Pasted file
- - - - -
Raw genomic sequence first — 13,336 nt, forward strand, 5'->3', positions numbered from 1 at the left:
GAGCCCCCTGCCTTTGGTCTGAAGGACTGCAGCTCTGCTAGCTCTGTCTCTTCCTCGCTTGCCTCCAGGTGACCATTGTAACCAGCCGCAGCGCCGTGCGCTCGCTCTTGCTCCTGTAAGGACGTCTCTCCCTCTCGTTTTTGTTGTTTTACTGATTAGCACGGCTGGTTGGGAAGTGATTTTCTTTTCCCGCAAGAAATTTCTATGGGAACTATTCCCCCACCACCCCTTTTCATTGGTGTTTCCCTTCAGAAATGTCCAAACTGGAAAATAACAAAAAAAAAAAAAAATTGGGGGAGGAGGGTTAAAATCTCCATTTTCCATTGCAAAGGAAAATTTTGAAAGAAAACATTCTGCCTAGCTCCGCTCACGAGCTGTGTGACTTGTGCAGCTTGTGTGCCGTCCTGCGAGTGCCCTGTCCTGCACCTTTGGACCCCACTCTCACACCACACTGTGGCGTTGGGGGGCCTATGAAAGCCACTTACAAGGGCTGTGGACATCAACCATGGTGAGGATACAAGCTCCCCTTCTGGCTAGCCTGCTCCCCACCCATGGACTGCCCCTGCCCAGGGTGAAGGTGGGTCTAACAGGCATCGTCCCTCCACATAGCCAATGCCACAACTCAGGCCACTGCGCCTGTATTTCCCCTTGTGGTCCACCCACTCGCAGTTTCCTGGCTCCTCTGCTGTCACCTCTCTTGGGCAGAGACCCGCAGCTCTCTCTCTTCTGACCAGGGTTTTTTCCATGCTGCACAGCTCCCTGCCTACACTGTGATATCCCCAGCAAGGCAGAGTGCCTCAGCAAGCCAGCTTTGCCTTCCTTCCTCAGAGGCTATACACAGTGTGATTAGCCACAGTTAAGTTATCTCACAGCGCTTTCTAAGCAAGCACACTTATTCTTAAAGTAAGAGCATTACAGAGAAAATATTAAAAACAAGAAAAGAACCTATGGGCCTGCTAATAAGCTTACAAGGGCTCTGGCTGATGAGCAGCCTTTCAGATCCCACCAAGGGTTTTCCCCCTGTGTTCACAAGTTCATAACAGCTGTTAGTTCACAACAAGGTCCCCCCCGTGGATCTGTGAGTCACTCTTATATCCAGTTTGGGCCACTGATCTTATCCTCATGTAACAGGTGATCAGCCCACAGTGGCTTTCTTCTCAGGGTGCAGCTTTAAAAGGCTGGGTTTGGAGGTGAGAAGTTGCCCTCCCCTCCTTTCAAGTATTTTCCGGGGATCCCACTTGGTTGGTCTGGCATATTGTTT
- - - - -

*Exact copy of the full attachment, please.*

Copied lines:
Raw genomic sequence first — 13,336 nt, forward strand, 5'->3', positions numbered from 1 at the left:
GAGCCCCCTGCCTTTGGTCTGAAGGACTGCAGCTCTGCTAGCTCTGTCTCTTCCTCGCTTGCCTCCAGGTGACCATTGTAACCAGCCGCAGCGCCGTGCGCTCGCTCTTGCTCCTGTAAGGACGTCTCTCCCTCTCGTTTTTGTTGTTTTACTGATTAGCACGGCTGGTTGGGAAGTGATTTTCTTTTCCCGCAAGAAATTTCTATGGGAACTATTCCCCCACCACCCCTTTTCATTGGTGTTTCCCTTCAGAAATGTCCAAACTGGAAAATAACAAAAAAAAAAAAAAATTGGGGGAGGAGGGTTAAAATCTCCATTTTCCATTGCAAAGGAAAATTTTGAAAGAAAACATTCTGCCTAGCTCCGCTCACGAGCTGTGTGACTTGTGCAGCTTGTGTGCCGTCCTGCGAGTGCCCTGTCCTGCACCTTTGGACCCCACTCTCACACCACACTGTGGCGTTGGGGGGCCTATGAAAGCCACTTACAAGGGCTGTGGACATCAACCATGGTGAGGATACAAGCTCCCCTTCTGGCTAGCCTGCTCCCCACCCATGGACTGCCCCTGCCCAGGGTGAAGGTGGGTCTAACAGGCATCGTCCCTCCACATAGCCAATGCCACAACTCAGGCCACTGCGCCTGTATTTCCCCTTGTGGTCCACCCACTCGCAGTTTCCTGGCTCCTCTGCTGTCACCTCTCTTGGGCAGAGACCCGCAGCTCTCTCTCTTCTGACCAGGGTTTTTTCCATGCTGCACAGCTCCCTGCCTACACTGTGATATCCCCAGCAAGGCAGAGTGCCTCAGCAAGCCAGCTTTGCCTTCCTTCCTCAGAGGCTATACACAGTGTGATTAGCCACAGTTAAGTTATCTCACAGCGCTTTCTAAGCAAGCACACTTATTCTTAAAGTAAGAGCATTACAGAGAAAATATTAAAAACAAGAAAAGAACCTATGGGCCTGCTAATAAGCTTACAAGGGCTCTGGCTGATGAGCAGCCTTTCAGATCCCACCAAGGGTTTTCCCCCTGTGTTCACAAGTTCATAACAGCTGTTAGTTCACAACAAGGTCCCCCCCGTGGATCTGTGAGTCACTCTTATATCCAGTTTGGGCCACTGATCTTATCCTCATGTAACAGGTGATCAGCCCACAGTGGCTTTCTTCTCAGGGTGCAGCTTTAAAAGGCTGGGTTTGGAGGTGAGAAGTTGCCCTCCCCTCCTTTCAAGTATTTTCCGGGGATCCCACTTGGTTGGTCTGGCATATTGTTT